Sunday, June 16, 2019
MARY RICHTER VS. OAKLAND BOARD OF EDUCATION, ET AL. (L-0742-15, PASSAIC COUNTY AND STATEWIDE) (A-0102-17T2)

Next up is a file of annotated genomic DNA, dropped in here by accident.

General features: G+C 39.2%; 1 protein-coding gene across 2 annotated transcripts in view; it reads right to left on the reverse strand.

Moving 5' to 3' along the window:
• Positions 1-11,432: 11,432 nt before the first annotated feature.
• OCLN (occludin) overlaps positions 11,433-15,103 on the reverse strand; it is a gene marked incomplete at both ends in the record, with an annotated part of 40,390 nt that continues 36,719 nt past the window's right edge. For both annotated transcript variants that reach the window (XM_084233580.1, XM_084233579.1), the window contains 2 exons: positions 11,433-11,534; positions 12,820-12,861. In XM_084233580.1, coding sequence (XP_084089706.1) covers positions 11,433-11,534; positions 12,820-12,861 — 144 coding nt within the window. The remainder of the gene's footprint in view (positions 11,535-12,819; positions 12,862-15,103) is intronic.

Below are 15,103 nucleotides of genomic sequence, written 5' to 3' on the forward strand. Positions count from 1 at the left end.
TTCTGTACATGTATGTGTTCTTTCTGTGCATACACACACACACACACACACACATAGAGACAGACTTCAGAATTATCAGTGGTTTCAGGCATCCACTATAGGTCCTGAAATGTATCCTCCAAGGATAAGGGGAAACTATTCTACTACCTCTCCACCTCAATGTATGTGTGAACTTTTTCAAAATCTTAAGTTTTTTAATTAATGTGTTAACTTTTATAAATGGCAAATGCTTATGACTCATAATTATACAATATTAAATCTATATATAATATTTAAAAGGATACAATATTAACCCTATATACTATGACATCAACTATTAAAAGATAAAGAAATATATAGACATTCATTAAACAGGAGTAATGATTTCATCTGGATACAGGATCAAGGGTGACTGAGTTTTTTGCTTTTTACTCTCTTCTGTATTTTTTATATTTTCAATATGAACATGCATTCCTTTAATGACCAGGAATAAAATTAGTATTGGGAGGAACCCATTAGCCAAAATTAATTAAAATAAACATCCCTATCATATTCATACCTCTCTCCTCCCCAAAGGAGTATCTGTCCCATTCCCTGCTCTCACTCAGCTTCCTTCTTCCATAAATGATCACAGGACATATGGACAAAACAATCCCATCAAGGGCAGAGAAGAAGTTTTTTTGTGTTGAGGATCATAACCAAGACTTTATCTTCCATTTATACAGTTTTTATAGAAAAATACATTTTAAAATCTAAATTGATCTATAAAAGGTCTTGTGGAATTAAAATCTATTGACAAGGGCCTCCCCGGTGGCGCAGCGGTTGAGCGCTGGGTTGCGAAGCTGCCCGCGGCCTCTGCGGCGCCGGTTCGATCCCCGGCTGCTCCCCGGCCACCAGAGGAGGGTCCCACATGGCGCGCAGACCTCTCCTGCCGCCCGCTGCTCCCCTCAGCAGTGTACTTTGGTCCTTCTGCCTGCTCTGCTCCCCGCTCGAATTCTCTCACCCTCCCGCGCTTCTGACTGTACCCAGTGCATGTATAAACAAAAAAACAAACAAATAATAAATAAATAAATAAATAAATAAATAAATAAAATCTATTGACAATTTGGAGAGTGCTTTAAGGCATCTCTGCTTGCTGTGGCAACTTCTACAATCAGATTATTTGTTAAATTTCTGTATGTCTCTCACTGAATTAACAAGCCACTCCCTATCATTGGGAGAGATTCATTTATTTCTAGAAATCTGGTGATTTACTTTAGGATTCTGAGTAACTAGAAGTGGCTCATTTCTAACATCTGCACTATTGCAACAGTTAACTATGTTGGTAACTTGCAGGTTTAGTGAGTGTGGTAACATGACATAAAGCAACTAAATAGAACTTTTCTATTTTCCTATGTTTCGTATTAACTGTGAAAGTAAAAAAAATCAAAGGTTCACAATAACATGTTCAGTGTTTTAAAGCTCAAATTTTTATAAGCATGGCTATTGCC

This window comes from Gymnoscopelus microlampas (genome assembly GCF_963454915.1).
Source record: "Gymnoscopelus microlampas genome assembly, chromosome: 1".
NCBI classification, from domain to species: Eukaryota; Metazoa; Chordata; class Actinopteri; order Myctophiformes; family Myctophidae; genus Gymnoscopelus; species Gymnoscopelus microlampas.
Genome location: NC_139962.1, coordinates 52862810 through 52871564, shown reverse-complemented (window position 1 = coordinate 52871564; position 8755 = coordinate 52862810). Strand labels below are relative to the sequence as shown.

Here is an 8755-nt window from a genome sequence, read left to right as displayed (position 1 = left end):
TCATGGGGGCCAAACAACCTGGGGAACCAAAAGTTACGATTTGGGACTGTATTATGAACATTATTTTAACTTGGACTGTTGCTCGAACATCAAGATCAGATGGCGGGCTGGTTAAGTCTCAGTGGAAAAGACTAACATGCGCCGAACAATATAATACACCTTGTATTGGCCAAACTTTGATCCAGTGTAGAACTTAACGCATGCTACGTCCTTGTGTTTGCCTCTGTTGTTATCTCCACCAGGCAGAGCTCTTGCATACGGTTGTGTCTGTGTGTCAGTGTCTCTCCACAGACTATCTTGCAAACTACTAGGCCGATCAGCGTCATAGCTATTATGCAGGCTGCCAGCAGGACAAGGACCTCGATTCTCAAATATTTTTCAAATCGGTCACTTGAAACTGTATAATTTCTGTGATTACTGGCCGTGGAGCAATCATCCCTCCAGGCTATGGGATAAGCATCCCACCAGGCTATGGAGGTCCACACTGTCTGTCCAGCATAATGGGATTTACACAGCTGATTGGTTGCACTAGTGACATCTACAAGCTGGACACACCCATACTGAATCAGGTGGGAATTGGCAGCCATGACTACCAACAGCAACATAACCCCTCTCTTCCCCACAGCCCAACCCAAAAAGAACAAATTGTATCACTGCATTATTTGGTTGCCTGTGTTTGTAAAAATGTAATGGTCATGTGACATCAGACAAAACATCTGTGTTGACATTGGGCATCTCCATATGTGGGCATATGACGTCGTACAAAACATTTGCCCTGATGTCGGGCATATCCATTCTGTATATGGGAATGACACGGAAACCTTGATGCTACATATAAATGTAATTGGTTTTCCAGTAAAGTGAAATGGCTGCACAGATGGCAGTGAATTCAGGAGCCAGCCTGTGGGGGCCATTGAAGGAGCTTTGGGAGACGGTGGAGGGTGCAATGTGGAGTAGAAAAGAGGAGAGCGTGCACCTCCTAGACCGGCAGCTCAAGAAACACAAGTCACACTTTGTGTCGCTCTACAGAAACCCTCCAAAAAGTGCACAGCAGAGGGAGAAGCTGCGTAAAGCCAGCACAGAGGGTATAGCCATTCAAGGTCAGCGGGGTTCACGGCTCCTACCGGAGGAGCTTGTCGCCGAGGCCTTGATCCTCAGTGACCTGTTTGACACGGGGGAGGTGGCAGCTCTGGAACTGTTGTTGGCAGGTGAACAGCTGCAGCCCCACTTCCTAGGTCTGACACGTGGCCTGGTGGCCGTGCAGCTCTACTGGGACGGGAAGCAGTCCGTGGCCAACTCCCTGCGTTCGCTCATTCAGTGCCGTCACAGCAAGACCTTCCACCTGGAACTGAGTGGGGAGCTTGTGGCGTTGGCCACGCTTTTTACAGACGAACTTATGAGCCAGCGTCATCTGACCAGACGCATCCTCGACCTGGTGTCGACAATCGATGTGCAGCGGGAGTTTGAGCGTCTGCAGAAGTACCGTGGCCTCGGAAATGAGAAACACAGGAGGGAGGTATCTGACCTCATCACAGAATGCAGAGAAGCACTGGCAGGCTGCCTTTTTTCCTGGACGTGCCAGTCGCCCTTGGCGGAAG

MARY RICHTER VS. OAKLAND BOARD OF EDUCATION, ET AL. (L-0742-15, PASSAIC COUNTY AND STATEWIDE) (A-0102-17T2) Plaintiff Mary Richter, a middle school teacher who suffers from diabetes, alleges she fainted while teaching due to low blood sugar levels when she was unable to eat lunch at an earlier class period and suffered significant and permanent injuries. She contends the accident would not have occurred had defendants Oakland Board of Education (the Board) and Gregg Desiderio granted her accommodation request to eat lunch earlier. The motion judge granted defendants' motion for summary judgment dismissing Richter's complaint, denied Richter's cross-motion for summary judgment, and denied reconsideration of the dismissal. The judge held that as a matter of law, Richter failed to prove a prima facie case of failure to accommodate her disability because she did not establish an adverse employment action. Thus, her bodily injury claim, which is the subject of the Board's cross-appeal, was denied as moot. Under the circumstances of this case, the court reverses the motion judge's grant of summary judgment dismissing Richter's complaint. Based on our consideration of Supreme Court decisions in Victor v. State, 203 N.J. 383 (2008) and Royster v. N.J. State Police, 227 N.J. 482 (2017), the court concludes that Richter need not demonstrate an adverse employment action to establish a prima facie case of a failure to accommodate claim under the New Jersey Law Against Discrimination (LAD), N.J.S.A. 10:5-1 to -49. Because there were genuine issues of material facts concerning whether Richter was provided an accommodation and whether the accommodation was adequate, which must be determined at a trial, the court affirms the denial of Richter's cross-motion for summary judgment. As to the Board's cross-appeal, the court concludes the Workers' Compensation Act, N.J.S.A. 34:15-1 to -146, does not bar Richter's bodily injury claim, but should she prevail at trial, the Board should receive a credit based on the amount of medical bills and lost wages it paid in her workers' compensation claim in accordance with N.J.S.A. 34:15-40..